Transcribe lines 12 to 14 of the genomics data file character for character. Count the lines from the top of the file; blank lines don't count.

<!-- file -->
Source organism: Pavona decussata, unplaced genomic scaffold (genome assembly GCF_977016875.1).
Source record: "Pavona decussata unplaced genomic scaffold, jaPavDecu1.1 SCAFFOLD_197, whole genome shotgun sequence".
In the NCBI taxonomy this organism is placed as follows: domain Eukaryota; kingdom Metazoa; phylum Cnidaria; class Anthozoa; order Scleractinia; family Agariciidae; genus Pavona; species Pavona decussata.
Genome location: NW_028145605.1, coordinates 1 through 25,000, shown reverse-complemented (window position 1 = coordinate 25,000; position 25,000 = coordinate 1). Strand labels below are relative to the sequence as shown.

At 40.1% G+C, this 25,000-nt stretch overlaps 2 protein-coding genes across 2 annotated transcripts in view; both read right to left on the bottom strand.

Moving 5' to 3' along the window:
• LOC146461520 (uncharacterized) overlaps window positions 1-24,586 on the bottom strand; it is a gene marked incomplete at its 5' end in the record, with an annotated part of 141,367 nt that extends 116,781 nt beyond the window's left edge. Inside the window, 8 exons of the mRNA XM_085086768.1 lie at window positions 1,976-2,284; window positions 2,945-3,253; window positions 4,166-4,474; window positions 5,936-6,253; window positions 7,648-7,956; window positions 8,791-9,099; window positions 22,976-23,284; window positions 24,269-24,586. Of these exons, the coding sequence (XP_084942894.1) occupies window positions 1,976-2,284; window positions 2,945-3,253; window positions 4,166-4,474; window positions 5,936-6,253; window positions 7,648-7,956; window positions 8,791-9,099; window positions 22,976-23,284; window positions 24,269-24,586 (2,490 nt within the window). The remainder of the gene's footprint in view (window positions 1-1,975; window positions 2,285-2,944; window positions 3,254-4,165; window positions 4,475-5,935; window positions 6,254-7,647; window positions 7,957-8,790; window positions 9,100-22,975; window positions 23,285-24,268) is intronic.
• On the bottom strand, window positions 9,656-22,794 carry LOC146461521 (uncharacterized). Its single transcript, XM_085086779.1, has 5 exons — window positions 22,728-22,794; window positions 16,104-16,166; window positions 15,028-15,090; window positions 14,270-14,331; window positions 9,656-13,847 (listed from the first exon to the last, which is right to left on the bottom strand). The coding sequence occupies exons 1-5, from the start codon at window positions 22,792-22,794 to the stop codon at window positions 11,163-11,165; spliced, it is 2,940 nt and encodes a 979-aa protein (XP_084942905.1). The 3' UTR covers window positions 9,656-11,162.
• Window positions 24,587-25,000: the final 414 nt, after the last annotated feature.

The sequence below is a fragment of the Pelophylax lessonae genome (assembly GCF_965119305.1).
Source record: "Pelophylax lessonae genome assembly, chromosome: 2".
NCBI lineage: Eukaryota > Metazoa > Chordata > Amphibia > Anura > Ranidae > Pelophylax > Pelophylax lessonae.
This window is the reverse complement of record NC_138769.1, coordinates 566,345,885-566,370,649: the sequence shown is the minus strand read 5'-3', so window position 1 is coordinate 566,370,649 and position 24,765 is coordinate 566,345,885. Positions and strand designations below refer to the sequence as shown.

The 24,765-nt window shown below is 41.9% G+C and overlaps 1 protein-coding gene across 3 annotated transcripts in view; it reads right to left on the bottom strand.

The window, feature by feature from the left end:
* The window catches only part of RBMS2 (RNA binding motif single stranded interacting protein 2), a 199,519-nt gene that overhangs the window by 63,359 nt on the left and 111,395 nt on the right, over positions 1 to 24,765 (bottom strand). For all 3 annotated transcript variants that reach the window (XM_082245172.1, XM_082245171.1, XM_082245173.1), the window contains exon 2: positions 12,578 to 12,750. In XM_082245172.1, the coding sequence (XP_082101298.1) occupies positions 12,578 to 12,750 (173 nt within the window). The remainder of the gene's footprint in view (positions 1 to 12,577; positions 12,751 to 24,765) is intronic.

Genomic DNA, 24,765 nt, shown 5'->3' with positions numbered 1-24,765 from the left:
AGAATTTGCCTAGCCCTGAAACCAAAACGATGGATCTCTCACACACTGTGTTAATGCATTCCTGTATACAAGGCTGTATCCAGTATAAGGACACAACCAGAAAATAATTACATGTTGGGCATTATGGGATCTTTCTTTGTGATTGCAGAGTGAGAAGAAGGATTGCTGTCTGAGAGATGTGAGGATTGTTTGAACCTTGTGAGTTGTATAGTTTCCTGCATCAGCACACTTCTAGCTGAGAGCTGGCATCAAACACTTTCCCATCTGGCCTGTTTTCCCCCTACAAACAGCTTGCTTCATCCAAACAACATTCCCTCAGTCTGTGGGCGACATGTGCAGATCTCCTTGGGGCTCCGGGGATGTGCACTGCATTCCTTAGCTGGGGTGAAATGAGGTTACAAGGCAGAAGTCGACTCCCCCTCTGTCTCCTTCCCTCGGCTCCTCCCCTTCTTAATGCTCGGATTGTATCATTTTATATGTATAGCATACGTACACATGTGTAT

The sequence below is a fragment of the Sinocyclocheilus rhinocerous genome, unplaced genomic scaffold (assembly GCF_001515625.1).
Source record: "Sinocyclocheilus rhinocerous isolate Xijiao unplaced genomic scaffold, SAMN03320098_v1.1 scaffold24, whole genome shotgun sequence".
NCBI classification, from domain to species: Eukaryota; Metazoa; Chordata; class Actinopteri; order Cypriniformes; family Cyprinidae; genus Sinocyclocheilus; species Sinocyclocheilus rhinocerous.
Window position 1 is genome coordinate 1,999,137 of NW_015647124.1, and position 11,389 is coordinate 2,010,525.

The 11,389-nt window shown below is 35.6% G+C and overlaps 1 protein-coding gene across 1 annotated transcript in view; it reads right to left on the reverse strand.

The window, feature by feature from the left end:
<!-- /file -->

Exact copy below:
NCBI lineage: Eukaryota > Metazoa > Chordata > Amphibia > Anura > Ranidae > Pelophylax > Pelophylax lessonae.
This window is the reverse complement of record NC_138769.1, coordinates 566,345,885-566,370,649: the sequence shown is the minus strand read 5'-3', so window position 1 is coordinate 566,370,649 and position 24,765 is coordinate 566,345,885. Positions and strand designations below refer to the sequence as shown.

The 24,765-nt window shown below is 41.9% G+C and overlaps 1 protein-coding gene across 3 annotated transcripts in view; it reads right to left on the bottom strand.